Today I was walking around Bloomington, the town I’ve called home for more than four years, thinking about how much I’m going to miss it. I walked by cafes I spent countless hours studying in, drinking countless cups of coffee. I made my way through my favorite, wooded part of the campus where I earned my journalism degree. I stopped by the house I lived in my last year of college and made food in the same, familiar kitchen with familiar friends.

I never really wanted to leave Bloomington. I’ve been known to concoct crazy plans–I applied to the Peace Corps in the Caribbean, I almost became a certified teacher through Teach For America, and for a time I considered living a vagabond existence on different organic farms throughout the country. I think a part of me always knew those plans wouldn’t take. I’m a writer, and as a lover of stories, I can’t help trying to constantly write the story of my life. The problem is, I write myself wrong.

I would go crazy in the middle of an island with no reliable access to water and a two mile-walk to the next human being. I’m too emotional to be a teacher. I tried it in Bloomington and ended up crying a lot because my kids were obviously going through hard times at home and I felt powerless. As for the farming idea: honestly, vagabond existences stress me out. It is a nice idea, and it would be an awesome story to write. But I love getting know to one place slowly and thoroughly, the way I got to know Bloomington.

Tonight, on a whim, I went to a Christmas sing-along at the Buskirk-Chumley, a theatre on the town square. Families, college students and Bloomington musicians gathered to spread Christmas cheer and support the homeless shelter in town. I saw at least ten people I knew. One woman was an instructor in the salsa dancing classes I attended this fall. Another was the mother of one of the preschoolers I used to teach. I recognized a guy on stage as the barista at the local Barnes and Noble, where I’m kind of a “regular.” To top it off, the event supported Interfaith Winter Shelter, a shelter I wrote a feature series on for the school newspaper when I was an editor. As the theatre roared with our voices and kids danced in front of the stage, I felt so much love for the town I have come to call home.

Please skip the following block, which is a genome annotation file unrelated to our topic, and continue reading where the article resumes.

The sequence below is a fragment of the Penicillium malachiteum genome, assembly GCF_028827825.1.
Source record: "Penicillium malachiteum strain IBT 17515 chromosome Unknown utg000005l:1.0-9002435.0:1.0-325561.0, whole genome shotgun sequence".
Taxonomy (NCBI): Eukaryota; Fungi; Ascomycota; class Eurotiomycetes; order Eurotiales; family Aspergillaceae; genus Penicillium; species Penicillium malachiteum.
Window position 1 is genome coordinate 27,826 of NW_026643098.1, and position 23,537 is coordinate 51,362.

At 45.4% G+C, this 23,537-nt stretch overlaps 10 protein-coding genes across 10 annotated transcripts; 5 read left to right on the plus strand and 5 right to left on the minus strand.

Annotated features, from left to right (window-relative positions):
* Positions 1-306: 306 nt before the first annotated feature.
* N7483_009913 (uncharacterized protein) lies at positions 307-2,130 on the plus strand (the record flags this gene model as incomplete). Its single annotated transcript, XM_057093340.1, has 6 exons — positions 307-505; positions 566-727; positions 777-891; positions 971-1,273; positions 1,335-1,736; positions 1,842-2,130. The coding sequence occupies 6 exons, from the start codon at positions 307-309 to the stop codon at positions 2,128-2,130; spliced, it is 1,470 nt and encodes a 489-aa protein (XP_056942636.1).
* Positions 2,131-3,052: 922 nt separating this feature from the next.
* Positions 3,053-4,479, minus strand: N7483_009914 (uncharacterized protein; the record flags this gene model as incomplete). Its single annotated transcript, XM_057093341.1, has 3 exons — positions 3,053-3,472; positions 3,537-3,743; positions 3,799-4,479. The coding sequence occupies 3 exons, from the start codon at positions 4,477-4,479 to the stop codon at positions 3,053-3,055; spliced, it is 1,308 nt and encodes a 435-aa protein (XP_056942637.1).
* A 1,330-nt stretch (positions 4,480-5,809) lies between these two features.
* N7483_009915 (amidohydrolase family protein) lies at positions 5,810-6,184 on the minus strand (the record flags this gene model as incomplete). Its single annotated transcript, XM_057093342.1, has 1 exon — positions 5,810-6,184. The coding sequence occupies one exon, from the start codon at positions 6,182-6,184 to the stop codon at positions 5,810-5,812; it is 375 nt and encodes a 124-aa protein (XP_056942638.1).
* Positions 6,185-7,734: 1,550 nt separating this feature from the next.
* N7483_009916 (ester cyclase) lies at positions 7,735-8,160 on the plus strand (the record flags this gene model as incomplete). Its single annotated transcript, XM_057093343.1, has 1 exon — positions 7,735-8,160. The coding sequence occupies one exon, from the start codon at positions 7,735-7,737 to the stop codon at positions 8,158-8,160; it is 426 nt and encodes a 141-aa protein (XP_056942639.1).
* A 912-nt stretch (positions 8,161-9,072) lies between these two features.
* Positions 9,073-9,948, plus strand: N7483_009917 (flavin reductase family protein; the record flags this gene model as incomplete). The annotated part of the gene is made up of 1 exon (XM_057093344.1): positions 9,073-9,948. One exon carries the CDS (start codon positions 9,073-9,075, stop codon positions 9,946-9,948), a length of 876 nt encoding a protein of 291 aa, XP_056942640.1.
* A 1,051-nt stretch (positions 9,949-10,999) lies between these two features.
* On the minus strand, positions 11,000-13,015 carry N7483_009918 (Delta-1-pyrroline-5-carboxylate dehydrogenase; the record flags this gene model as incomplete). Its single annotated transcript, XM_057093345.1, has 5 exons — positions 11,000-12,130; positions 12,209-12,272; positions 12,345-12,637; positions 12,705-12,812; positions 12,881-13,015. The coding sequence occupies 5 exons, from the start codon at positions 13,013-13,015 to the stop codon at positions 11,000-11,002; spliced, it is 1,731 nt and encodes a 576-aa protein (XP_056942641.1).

These are the kinds of stories God writes. His characters are not uniform and archetypical, they are complex and built with intention. He weaves their lives together masterfully, creating meaningful relationships in unexpected ways. Community is a concept he drew up to mirror his love. In short, he has me beat as far as authors go.

Even though I’m nostalgic about leaving Bloomington, I know that God is leading me to my parents’ house Indianapolis. He is challenging me to let go of the scapegoat I’ve made of exciting plot-lines and let him decide what happens next. God wants to write my story, and he wants to write about the areas of my life I tend to neglect. The ones that might not be as flashy and cool. He wants to write about responsibility and self-care. He wants to write about what I look like as a good friend and a good daughter. And I trust that this next chapter will end similar to the last–with me, amazed at what He can do with my life when I let him.

1 Thessalonians 5:16-19 Rejoice always, pray without ceasing, give thanks in all circumstances; for this is the will of God in Christ Jesus for you. Do not quench the Spirit.

Jeremiah 29:11-13 For I know the plans I have for you, declares the Lord, plans for welfare and not for evil, to give you a future and a hope. Then you will call upon me and come and pray to me, and I will hear you. You will seek me and find me, when you seek me with all your heart.

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